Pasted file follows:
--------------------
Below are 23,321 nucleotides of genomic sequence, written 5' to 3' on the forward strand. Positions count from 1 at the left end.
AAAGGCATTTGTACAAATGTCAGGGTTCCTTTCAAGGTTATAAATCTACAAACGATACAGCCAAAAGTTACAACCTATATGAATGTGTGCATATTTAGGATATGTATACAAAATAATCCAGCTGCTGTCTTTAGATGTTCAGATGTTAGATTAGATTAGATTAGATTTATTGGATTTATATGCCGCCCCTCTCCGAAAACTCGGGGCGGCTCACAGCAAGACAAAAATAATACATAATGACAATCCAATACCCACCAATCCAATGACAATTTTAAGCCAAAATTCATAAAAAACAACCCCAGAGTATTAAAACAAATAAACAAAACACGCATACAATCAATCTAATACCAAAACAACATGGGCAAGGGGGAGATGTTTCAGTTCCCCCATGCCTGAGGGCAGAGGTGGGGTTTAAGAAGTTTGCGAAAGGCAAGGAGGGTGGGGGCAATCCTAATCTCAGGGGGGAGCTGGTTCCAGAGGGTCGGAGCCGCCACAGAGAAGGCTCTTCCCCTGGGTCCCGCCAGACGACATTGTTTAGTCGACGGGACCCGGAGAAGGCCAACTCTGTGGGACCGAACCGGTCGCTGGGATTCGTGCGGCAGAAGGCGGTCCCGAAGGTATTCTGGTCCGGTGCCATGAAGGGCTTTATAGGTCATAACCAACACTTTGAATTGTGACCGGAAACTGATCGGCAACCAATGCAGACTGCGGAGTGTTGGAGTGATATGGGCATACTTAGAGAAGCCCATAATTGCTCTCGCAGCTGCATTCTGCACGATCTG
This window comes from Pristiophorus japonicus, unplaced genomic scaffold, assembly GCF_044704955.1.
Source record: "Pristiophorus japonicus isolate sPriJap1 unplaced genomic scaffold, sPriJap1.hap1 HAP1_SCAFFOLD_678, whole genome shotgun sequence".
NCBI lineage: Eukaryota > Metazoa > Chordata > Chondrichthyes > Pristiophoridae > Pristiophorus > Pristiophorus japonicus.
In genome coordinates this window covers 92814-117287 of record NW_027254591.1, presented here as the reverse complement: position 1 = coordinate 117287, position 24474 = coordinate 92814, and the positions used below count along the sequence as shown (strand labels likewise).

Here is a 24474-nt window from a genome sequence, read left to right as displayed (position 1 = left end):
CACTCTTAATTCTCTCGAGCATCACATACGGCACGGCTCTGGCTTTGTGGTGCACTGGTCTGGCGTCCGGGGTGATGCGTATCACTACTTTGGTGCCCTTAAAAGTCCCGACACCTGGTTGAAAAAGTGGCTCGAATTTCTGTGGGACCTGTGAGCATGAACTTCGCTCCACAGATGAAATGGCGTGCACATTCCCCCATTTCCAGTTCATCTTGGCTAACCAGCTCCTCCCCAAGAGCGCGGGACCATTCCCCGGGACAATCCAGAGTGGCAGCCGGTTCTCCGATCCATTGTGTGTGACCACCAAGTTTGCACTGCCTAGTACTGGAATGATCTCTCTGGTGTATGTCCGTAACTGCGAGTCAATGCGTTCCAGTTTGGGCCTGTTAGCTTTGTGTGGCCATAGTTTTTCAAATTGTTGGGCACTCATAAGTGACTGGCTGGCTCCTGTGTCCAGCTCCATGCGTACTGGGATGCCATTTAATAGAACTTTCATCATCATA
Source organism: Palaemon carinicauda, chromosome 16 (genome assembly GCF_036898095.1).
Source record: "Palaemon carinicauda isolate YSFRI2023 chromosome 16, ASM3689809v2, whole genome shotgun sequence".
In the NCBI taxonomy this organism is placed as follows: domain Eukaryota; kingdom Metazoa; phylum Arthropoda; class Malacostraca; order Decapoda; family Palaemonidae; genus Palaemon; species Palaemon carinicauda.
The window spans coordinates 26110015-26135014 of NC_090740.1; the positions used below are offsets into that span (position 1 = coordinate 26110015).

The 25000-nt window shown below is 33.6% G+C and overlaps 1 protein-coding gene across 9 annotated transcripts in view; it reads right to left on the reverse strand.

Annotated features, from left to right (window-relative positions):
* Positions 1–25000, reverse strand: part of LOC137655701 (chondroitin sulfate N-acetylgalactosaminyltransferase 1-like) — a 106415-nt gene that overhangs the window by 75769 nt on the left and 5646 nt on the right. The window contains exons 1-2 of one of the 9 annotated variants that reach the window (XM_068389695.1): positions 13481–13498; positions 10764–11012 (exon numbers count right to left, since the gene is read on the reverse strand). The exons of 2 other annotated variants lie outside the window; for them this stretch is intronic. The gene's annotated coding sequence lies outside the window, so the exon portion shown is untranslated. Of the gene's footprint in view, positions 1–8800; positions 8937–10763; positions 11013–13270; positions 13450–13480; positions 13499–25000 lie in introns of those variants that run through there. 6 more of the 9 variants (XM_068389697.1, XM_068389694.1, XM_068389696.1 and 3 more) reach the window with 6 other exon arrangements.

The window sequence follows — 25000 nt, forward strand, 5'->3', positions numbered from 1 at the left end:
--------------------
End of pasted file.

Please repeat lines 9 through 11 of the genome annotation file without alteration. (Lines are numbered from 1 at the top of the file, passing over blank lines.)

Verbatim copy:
Source organism: Palaemon carinicauda, chromosome 16 (genome assembly GCF_036898095.1).
Source record: "Palaemon carinicauda isolate YSFRI2023 chromosome 16, ASM3689809v2, whole genome shotgun sequence".
In the NCBI taxonomy this organism is placed as follows: domain Eukaryota; kingdom Metazoa; phylum Arthropoda; class Malacostraca; order Decapoda; family Palaemonidae; genus Palaemon; species Palaemon carinicauda.